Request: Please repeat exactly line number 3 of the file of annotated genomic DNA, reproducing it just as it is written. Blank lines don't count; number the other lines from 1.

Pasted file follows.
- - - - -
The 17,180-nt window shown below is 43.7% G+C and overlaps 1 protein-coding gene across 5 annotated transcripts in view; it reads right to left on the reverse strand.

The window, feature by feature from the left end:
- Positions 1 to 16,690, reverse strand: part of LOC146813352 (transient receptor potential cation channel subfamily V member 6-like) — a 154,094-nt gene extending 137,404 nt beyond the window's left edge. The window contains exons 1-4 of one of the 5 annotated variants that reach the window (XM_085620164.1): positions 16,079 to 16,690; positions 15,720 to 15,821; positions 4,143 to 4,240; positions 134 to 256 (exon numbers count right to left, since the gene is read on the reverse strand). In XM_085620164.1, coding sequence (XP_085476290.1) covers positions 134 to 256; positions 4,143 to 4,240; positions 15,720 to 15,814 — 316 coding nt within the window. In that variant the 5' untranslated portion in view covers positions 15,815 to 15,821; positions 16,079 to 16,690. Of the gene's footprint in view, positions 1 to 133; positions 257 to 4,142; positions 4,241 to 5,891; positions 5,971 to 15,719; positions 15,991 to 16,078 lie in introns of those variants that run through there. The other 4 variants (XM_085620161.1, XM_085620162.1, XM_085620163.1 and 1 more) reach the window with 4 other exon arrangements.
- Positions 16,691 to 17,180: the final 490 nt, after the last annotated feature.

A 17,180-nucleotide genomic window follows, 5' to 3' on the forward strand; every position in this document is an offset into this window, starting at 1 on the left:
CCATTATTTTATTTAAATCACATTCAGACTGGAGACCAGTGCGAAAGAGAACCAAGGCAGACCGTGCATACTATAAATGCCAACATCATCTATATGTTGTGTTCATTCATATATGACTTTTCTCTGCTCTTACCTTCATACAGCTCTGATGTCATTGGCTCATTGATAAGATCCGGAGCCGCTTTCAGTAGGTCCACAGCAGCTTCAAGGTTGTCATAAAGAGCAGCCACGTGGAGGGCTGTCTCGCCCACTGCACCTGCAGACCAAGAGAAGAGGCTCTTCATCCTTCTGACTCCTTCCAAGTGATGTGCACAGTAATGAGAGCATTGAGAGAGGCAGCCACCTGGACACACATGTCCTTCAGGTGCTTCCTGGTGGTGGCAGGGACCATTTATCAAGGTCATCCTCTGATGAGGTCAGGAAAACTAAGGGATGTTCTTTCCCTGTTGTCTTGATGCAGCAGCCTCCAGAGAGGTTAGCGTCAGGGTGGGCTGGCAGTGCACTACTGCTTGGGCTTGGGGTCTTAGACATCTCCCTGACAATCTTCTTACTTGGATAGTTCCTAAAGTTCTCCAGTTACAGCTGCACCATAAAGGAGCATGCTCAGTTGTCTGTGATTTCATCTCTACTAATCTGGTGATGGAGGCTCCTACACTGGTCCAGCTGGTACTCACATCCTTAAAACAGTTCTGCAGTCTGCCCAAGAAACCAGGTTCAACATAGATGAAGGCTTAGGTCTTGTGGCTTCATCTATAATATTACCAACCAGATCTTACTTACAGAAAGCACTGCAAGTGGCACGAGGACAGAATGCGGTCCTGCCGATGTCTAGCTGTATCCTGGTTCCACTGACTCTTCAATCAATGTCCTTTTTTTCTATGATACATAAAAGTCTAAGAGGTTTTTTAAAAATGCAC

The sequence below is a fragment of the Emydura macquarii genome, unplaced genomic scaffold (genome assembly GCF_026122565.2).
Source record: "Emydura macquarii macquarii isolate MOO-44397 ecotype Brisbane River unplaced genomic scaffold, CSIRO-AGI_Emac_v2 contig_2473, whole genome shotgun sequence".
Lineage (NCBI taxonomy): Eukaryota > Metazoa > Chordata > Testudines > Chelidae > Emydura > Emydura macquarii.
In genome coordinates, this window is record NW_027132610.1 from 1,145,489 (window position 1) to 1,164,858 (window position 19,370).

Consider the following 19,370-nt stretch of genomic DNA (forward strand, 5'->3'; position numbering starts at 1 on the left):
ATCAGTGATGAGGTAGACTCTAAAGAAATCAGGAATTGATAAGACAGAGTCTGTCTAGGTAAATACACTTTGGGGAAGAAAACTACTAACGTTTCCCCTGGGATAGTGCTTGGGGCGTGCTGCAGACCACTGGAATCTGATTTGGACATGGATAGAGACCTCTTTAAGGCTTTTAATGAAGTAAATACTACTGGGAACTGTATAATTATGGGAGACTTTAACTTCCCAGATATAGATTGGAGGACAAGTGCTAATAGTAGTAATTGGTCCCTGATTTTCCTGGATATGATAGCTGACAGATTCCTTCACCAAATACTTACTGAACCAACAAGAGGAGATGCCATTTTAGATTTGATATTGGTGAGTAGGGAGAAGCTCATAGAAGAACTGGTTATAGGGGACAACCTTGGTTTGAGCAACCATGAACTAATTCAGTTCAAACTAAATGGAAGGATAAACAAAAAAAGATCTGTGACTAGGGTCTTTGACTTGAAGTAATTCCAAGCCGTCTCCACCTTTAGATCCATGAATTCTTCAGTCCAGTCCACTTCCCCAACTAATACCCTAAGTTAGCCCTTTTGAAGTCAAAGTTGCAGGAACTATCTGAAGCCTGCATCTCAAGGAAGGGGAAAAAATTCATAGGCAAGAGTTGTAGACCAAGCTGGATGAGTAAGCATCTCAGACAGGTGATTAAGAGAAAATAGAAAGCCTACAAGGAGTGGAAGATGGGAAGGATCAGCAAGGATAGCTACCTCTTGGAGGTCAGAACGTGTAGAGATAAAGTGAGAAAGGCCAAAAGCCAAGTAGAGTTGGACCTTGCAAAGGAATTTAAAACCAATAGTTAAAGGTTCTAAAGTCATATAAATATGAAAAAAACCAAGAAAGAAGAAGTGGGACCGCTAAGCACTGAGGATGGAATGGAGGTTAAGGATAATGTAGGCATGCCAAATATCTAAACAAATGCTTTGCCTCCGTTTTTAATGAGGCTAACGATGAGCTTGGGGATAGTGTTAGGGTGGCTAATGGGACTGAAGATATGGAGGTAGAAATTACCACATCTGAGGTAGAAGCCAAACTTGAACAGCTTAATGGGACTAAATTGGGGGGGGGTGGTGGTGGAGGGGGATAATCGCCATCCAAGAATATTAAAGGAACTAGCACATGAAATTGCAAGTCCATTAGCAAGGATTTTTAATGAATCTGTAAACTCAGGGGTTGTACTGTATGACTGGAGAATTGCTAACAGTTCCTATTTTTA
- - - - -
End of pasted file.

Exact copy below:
- Positions 1 to 16,690, reverse strand: part of LOC146813352 (transient receptor potential cation channel subfamily V member 6-like) — a 154,094-nt gene extending 137,404 nt beyond the window's left edge. The window contains exons 1-4 of one of the 5 annotated variants that reach the window (XM_085620164.1): positions 16,079 to 16,690; positions 15,720 to 15,821; positions 4,143 to 4,240; positions 134 to 256 (exon numbers count right to left, since the gene is read on the reverse strand). In XM_085620164.1, coding sequence (XP_085476290.1) covers positions 134 to 256; positions 4,143 to 4,240; positions 15,720 to 15,814 — 316 coding nt within the window. In that variant the 5' untranslated portion in view covers positions 15,815 to 15,821; positions 16,079 to 16,690. Of the gene's footprint in view, positions 1 to 133; positions 257 to 4,142; positions 4,241 to 5,891; positions 5,971 to 15,719; positions 15,991 to 16,078 lie in introns of those variants that run through there. The other 4 variants (XM_085620161.1, XM_085620162.1, XM_085620163.1 and 1 more) reach the window with 4 other exon arrangements.